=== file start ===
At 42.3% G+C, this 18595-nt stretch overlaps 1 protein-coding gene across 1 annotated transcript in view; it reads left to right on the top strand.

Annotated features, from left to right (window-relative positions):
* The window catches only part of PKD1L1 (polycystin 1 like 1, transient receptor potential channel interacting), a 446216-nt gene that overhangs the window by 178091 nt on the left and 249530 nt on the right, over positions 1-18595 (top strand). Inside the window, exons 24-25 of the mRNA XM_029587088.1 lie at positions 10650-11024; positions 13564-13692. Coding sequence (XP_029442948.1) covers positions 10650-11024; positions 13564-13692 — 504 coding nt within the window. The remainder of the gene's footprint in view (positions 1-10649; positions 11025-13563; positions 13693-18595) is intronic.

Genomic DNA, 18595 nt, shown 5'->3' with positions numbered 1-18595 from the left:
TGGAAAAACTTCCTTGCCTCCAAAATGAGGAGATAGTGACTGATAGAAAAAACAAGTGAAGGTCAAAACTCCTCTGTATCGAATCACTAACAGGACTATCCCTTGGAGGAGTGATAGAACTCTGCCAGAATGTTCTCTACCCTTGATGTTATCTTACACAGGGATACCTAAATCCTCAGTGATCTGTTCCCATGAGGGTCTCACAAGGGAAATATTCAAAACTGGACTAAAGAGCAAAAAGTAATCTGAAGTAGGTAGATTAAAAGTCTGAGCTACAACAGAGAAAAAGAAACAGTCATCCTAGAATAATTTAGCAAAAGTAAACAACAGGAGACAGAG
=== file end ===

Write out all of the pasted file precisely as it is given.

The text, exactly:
At 42.3% G+C, this 18595-nt stretch overlaps 1 protein-coding gene across 1 annotated transcript in view; it reads left to right on the top strand.

Annotated features, from left to right (window-relative positions):
* The window catches only part of PKD1L1 (polycystin 1 like 1, transient receptor potential channel interacting), a 446216-nt gene that overhangs the window by 178091 nt on the left and 249530 nt on the right, over positions 1-18595 (top strand). Inside the window, exons 24-25 of the mRNA XM_029587088.1 lie at positions 10650-11024; positions 13564-13692. Coding sequence (XP_029442948.1) covers positions 10650-11024; positions 13564-13692 — 504 coding nt within the window. The remainder of the gene's footprint in view (positions 1-10649; positions 11025-13563; positions 13693-18595) is intronic.

Genomic DNA, 18595 nt, shown 5'->3' with positions numbered 1-18595 from the left:
TGGAAAAACTTCCTTGCCTCCAAAATGAGGAGATAGTGACTGATAGAAAAAACAAGTGAAGGTCAAAACTCCTCTGTATCGAATCACTAACAGGACTATCCCTTGGAGGAGTGATAGAACTCTGCCAGAATGTTCTCTACCCTTGATGTTATCTTACACAGGGATACCTAAATCCTCAGTGATCTGTTCCCATGAGGGTCTCACAAGGGAAATATTCAAAACTGGACTAAAGAGCAAAAAGTAATCTGAAGTAGGTAGATTAAAAGTCTGAGCTACAACAGAGAAAAAGAAACAGTCATCCTAGAATAATTTAGCAAAAGTAAACAACAGGAGACAGAG